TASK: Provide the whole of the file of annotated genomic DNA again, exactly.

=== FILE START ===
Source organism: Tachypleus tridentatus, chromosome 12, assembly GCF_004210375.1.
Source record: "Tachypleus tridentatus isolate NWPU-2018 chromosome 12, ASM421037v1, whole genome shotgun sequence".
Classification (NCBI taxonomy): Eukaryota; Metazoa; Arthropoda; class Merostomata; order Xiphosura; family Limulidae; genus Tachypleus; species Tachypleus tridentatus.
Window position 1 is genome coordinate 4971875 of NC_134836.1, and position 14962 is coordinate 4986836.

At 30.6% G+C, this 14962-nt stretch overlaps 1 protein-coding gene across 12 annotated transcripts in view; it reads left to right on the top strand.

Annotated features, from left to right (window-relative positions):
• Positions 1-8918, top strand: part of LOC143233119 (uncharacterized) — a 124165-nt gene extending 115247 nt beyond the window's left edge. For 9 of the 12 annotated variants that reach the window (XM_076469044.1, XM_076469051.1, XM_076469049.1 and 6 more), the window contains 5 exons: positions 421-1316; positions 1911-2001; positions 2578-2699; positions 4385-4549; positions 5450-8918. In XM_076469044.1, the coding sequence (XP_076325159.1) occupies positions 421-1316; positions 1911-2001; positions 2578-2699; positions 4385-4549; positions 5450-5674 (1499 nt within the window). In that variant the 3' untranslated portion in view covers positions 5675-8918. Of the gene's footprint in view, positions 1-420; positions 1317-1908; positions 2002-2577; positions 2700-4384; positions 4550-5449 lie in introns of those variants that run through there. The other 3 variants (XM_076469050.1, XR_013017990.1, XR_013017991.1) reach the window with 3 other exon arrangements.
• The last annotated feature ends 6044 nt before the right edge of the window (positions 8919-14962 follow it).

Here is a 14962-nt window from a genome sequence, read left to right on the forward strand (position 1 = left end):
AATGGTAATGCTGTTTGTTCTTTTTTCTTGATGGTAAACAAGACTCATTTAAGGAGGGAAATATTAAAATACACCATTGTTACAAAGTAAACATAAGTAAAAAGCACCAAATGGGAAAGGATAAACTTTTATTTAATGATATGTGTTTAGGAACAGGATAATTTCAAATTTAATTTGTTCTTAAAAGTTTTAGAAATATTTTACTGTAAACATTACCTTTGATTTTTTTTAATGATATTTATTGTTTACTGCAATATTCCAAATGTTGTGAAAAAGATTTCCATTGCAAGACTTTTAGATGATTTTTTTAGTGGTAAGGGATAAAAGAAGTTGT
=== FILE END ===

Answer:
Source organism: Tachypleus tridentatus, chromosome 12, assembly GCF_004210375.1.
Source record: "Tachypleus tridentatus isolate NWPU-2018 chromosome 12, ASM421037v1, whole genome shotgun sequence".
Classification (NCBI taxonomy): Eukaryota; Metazoa; Arthropoda; class Merostomata; order Xiphosura; family Limulidae; genus Tachypleus; species Tachypleus tridentatus.
Window position 1 is genome coordinate 4971875 of NC_134836.1, and position 14962 is coordinate 4986836.

At 30.6% G+C, this 14962-nt stretch overlaps 1 protein-coding gene across 12 annotated transcripts in view; it reads left to right on the top strand.

Annotated features, from left to right (window-relative positions):
• Positions 1-8918, top strand: part of LOC143233119 (uncharacterized) — a 124165-nt gene extending 115247 nt beyond the window's left edge. For 9 of the 12 annotated variants that reach the window (XM_076469044.1, XM_076469051.1, XM_076469049.1 and 6 more), the window contains 5 exons: positions 421-1316; positions 1911-2001; positions 2578-2699; positions 4385-4549; positions 5450-8918. In XM_076469044.1, the coding sequence (XP_076325159.1) occupies positions 421-1316; positions 1911-2001; positions 2578-2699; positions 4385-4549; positions 5450-5674 (1499 nt within the window). In that variant the 3' untranslated portion in view covers positions 5675-8918. Of the gene's footprint in view, positions 1-420; positions 1317-1908; positions 2002-2577; positions 2700-4384; positions 4550-5449 lie in introns of those variants that run through there. The other 3 variants (XM_076469050.1, XR_013017990.1, XR_013017991.1) reach the window with 3 other exon arrangements.
• The last annotated feature ends 6044 nt before the right edge of the window (positions 8919-14962 follow it).

Here is a 14962-nt window from a genome sequence, read left to right on the forward strand (position 1 = left end):
AATGGTAATGCTGTTTGTTCTTTTTTCTTGATGGTAAACAAGACTCATTTAAGGAGGGAAATATTAAAATACACCATTGTTACAAAGTAAACATAAGTAAAAAGCACCAAATGGGAAAGGATAAACTTTTATTTAATGATATGTGTTTAGGAACAGGATAATTTCAAATTTAATTTGTTCTTAAAAGTTTTAGAAATATTTTACTGTAAACATTACCTTTGATTTTTTTTAATGATATTTATTGTTTACTGCAATATTCCAAATGTTGTGAAAAAGATTTCCATTGCAAGACTTTTAGATGATTTTTTTAGTGGTAAGGGATAAAAGAAGTTGT